Myanmar anti-coup protesters return after deadliest day

U.S. condemns Wednesday killings, Macron calls for ‘immediate end of repression’

Defiant anti-coup protesters returned to cities and towns across Myanmar on Thursday after dozens of people were killed in the deadliest day of the junta’s crackdown.

At least 38 people died on Wednesday, according to the United Nations. Online images streamed out of Myanmar showed security forces firing into crowds and blood-covered bodies of protesters with bullet wounds in their heads.

Wednesday’s violence left the United States “appalled and revulsed”, said State Department spokesman Ned Price. “We call on all countries to speak with one voice to condemn the brutal violence by the Burmese military against its own people,” he said, referring to the country by its former name.

French President Emmanuel Macron called for an “immediate end of the repression in Myanmar”.

More than 50 people have been killed since the military takeover, UN envoy to Myanmar Christine Schraner Burgener told reporters.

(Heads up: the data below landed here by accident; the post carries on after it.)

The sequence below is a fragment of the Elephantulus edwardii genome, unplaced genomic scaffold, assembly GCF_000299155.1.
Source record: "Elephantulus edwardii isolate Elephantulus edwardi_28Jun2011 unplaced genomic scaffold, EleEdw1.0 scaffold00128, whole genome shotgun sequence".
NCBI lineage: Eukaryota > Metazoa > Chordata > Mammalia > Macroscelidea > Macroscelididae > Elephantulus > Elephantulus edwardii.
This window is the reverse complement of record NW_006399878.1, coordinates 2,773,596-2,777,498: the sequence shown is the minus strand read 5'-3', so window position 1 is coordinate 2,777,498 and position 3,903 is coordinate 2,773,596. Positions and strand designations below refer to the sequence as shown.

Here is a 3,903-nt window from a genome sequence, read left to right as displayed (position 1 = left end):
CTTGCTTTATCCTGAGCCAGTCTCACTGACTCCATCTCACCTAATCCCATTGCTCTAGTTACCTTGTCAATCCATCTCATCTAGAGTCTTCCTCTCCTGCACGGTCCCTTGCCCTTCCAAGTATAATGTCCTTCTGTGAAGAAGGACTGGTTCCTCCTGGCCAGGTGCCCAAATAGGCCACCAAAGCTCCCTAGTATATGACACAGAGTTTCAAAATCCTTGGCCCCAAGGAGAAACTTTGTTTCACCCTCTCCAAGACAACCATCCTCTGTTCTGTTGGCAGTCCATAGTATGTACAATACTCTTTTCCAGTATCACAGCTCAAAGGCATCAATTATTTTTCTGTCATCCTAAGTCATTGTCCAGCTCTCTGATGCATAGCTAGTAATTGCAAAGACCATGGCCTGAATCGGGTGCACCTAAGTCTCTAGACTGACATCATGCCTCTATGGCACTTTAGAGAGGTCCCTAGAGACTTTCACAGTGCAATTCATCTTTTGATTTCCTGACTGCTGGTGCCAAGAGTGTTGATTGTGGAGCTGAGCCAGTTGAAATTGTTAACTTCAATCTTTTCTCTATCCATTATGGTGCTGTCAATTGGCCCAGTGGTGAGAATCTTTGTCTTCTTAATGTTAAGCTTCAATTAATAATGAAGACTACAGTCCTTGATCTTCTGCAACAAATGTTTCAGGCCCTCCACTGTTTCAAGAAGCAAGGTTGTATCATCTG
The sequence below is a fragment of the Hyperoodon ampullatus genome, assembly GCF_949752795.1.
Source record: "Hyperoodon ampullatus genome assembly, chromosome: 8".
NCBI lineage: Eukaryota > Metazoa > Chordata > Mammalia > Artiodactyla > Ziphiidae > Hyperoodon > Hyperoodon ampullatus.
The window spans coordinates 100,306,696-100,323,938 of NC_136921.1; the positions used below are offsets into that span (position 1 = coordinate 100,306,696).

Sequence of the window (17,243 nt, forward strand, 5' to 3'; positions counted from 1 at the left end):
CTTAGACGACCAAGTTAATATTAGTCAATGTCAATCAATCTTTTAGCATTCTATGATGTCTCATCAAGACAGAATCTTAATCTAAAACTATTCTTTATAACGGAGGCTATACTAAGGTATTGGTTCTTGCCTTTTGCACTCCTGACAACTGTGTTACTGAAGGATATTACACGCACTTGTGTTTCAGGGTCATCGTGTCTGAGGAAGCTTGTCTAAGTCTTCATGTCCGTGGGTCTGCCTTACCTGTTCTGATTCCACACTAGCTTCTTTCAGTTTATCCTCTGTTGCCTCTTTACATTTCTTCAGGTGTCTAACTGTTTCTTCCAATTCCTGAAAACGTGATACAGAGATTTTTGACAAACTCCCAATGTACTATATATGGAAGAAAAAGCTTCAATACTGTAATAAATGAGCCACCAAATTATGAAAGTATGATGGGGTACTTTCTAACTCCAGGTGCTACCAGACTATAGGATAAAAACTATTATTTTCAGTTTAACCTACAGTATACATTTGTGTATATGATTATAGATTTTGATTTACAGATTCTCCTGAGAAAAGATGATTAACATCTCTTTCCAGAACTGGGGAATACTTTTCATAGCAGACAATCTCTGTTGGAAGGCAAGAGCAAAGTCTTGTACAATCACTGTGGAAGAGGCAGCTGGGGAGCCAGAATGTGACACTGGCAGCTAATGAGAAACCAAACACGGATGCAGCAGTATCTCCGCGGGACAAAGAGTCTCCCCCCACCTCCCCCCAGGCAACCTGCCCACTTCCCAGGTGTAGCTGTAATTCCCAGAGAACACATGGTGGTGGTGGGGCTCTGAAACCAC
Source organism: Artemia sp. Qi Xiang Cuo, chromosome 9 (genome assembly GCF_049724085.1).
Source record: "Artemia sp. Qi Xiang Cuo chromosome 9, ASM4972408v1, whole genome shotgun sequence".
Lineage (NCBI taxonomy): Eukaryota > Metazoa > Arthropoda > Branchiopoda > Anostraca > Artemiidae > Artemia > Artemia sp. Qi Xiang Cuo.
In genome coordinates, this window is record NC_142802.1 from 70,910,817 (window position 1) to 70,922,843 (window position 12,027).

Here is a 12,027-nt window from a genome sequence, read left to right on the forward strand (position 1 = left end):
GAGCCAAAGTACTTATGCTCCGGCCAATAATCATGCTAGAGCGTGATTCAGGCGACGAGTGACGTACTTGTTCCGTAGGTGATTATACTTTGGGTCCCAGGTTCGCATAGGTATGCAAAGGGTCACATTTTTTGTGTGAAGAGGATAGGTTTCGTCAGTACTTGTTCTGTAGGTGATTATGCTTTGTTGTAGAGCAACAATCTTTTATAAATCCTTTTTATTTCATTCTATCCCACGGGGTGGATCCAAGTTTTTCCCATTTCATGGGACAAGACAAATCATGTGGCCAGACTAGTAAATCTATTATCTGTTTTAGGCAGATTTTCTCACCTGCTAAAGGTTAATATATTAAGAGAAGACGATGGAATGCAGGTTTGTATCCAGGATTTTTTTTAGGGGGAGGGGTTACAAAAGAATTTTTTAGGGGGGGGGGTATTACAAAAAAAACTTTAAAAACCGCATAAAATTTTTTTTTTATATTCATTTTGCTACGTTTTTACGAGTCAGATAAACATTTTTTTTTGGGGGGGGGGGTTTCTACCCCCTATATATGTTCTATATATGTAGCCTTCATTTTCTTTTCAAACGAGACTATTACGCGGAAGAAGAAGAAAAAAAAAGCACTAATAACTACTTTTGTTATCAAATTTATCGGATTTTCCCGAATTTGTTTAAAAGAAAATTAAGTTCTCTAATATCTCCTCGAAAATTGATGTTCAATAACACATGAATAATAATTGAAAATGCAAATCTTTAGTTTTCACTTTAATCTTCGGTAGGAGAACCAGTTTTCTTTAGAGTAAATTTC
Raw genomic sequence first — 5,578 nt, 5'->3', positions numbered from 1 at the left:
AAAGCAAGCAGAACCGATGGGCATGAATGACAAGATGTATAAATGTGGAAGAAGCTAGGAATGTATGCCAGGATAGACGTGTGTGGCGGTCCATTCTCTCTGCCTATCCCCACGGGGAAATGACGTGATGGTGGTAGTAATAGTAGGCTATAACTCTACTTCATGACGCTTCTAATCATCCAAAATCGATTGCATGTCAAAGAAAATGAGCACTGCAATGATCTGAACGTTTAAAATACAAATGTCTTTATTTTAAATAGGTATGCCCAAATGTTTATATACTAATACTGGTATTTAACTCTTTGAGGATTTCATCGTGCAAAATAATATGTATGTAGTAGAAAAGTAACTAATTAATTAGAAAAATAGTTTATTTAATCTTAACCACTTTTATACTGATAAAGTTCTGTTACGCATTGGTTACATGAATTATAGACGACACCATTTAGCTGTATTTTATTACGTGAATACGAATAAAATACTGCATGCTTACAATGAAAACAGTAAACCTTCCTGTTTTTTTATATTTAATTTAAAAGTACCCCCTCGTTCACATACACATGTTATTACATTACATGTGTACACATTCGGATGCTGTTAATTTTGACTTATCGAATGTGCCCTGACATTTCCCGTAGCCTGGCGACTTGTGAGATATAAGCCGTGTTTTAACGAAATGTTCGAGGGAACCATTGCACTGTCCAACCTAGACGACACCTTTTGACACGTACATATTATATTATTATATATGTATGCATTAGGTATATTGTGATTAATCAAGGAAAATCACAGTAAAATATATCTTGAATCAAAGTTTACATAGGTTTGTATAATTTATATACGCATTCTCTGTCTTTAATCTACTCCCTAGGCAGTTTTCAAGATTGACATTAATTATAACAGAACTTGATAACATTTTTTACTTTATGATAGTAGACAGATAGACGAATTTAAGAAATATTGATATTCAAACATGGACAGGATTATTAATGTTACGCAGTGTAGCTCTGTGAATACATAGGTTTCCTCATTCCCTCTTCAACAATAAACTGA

On Thursday, protesters hit the streets again in Yangon and Mandalay, the nation’s two biggest cities, as well as other towns that have been hotspots for unrest.

In recent days, Yangon’s San Chaung township has descended into chaos as security forces have amassed there to stop protesters from gathering. A residential area known for its hip cafes, restaurants and bars, its streets on Thursday were transformed with barricades built out of sandbags, tyres, bricks and barbed wire. Passersby walked on images of junta leader Min Aung Hlaing, which protesters plastered on the ground to slow chasing security forces who will avoid stepping on the portraits. “Yesterday was horrific … it was devastating to learn the military in Myanmar has never changed since 1962,” activist Thinzar Shunlei Yi told AFP.

Six journalists were also arrested on the weekend and charged under a law prohibiting “causing fear, spreading false news, or agitating directly or indirectly a government employee”, according to their lawyer Tin Zar Oo.

However protesters, citizen journalists and some media groups continued to send images out of Myanmar, and on Thursday the funeral of a 19-year-old woman, Kyal Sin, who was killed in Mandalay, was streamed live on Facebook.

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